I ran into an exercise and cannot come up with a solution.

The question is as follows: A Computer Science student was working on a PowerPoint presentation. Unfortunately, it turned out to him that he does not remember which version is the updated one (he had two versions of the presentation). Both presentation are the same except one slide that can be found only in the first presentation. The student wants to find the slide that is only in the first presentation (it is not necessarily the first or the last slide). We will mark the number of slides in the second presentation as n. Suggest an algorithm to find the missing slide in the second presentation.

Note: I should not any sorting and the algorithm should be logarithmic (probably O(log n)).

  • 1
    If he just wants to know which presentation is which, he can look at which one is longer. Finding the missing slide is overkill. – user2357112 Apr 13 '17 at 20:16
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    Hint: binary search. What happens to all the elements after the inserted element? – Dukeling Apr 13 '17 at 20:16
  • @user2357112 "Suggest an algorithm to find the missing slide" – Dukeling Apr 13 '17 at 20:16
  • @Dukeling, I thought about binary search but I don't know what slide to actually look for so I'm not sure how to formulate a solution here. – Shlomi Kriheli Apr 13 '17 at 20:30
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    Are all slides unique within one presentation? – kraskevich Apr 13 '17 at 20:37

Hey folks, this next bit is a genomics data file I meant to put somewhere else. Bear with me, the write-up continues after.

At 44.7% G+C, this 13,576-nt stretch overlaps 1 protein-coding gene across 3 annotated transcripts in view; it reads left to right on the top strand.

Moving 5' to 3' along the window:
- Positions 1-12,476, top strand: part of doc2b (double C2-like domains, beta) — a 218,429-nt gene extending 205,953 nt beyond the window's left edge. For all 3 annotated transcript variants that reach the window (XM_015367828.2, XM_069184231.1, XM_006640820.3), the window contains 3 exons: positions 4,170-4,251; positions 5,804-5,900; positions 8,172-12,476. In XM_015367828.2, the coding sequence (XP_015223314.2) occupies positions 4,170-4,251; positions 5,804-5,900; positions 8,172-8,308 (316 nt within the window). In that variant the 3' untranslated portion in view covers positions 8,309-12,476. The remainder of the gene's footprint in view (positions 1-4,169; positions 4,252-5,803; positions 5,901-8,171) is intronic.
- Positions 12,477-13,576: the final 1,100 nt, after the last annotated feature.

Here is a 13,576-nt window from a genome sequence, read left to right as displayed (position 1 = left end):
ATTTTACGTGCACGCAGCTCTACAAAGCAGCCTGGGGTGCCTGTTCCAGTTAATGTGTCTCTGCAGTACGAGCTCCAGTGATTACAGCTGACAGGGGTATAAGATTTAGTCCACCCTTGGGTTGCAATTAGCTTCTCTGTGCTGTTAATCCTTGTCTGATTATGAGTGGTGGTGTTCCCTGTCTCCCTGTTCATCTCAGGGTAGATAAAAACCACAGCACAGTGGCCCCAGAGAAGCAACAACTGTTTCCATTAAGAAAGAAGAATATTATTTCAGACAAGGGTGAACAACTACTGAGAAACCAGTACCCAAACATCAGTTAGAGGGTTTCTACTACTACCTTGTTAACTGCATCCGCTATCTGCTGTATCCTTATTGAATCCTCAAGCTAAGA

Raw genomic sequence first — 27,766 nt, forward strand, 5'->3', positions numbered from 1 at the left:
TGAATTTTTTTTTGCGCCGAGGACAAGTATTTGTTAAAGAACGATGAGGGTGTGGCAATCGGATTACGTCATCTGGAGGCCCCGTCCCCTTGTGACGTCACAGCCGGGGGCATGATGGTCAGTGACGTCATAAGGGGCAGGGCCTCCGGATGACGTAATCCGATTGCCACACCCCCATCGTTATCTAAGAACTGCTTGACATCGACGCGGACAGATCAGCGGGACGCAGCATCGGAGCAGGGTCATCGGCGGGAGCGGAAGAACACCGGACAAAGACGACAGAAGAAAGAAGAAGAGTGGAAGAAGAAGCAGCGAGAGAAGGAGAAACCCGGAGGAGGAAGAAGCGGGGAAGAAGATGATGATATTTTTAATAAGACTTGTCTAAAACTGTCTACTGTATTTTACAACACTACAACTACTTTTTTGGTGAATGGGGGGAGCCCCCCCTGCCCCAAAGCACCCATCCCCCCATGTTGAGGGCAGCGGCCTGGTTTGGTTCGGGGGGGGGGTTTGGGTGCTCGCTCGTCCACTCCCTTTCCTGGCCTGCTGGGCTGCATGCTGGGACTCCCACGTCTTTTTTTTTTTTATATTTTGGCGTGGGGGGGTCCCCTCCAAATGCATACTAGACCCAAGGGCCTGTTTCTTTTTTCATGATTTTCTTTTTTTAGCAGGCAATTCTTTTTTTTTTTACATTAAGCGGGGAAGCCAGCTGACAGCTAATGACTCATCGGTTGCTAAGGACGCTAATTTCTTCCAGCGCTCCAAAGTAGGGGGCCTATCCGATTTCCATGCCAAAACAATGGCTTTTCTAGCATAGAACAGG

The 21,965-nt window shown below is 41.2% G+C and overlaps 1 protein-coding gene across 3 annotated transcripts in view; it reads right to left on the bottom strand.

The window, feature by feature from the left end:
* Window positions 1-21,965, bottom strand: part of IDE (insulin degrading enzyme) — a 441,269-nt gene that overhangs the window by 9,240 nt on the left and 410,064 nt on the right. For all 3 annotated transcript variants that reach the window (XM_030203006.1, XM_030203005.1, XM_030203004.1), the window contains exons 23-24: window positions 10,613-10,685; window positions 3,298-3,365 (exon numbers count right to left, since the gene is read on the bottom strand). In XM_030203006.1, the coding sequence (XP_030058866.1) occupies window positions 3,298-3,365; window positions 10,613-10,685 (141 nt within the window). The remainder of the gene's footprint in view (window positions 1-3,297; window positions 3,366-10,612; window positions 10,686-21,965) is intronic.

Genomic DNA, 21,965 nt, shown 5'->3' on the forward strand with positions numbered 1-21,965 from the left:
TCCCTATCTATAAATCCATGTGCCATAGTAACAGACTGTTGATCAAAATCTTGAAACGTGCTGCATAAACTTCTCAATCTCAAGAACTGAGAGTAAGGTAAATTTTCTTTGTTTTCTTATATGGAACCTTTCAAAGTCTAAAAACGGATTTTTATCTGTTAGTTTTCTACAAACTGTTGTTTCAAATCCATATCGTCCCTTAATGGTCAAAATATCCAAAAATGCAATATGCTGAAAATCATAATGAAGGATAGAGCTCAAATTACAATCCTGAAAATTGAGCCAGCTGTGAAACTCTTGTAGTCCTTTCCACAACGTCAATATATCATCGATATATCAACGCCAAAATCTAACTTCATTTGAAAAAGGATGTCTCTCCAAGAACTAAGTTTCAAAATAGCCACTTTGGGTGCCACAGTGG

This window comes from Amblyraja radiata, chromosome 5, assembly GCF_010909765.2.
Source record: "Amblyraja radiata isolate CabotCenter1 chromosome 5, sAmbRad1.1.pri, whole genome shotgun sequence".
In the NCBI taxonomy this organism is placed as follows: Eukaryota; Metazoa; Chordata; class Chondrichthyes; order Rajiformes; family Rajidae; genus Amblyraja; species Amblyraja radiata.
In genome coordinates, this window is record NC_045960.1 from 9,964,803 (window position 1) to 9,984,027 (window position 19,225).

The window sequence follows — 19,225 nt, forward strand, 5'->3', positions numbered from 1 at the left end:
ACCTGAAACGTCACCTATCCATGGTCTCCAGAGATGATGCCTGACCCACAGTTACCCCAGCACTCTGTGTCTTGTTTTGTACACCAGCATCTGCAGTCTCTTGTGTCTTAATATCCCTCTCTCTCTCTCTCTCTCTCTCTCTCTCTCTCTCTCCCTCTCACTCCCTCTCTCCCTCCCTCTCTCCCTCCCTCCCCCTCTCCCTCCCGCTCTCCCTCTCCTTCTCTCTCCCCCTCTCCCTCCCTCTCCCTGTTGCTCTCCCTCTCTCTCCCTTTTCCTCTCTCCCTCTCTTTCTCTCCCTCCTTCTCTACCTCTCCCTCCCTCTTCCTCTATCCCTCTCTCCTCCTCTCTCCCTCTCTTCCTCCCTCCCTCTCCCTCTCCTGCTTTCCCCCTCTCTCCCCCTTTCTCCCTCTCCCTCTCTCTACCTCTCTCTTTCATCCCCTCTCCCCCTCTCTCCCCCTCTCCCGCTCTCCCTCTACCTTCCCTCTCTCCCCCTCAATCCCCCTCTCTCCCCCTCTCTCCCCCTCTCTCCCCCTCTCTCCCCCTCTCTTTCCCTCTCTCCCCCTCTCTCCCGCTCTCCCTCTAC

aAssuming that all slides are unique within one presenantation, you can use binary search. The idea is that all slides that go after the inserted one (including it) are different from slide in the other presentation at the corresponding position. Conversely, all slides before the inserted one are equal in both presentations. Thus, you can use binary search to find the smallest i such that slides1[i] != slides2[i].

If the slides are not unique, I don't think you can do anything better than a linear search (consider the case 1, 1, 1, .. 2, 1, 1, 1; 1, 1, 1, ..., 1, where 2 is the new slide and all other slides are the same. You can't get any useful information unless you check the position where the slide 2 is located).


Expanding on the binary search idea, without giving away the solution.

So, lets examine the slides at the center of the presentations (the values at the same index). If the inserted file is before this point, what would we expect when we compare these slides?
If the inserted slide is after this point, what would we expect when we compare these slides?
If the inserted slide is one of these slides, what would we expect, and how would it be different than the previous cases?


Simple Binary Search algorithm...

  • Look at the middle slide of the smaller of the two presentations. Its index would be i = (start + end) / 2. Since the slide numbers start from 1, the first value for start would be 1 and the first value for end would be n.
  • If ith slide in the bigger presentation is the same as the ith slide in the smaller presentation, it means you do the same process with start updated to i + 1 because the missing slide is in the slides after this middle slide.
  • Else do the same process with end updated to i - 1 because missing slide is somewhere before this middle index slide.

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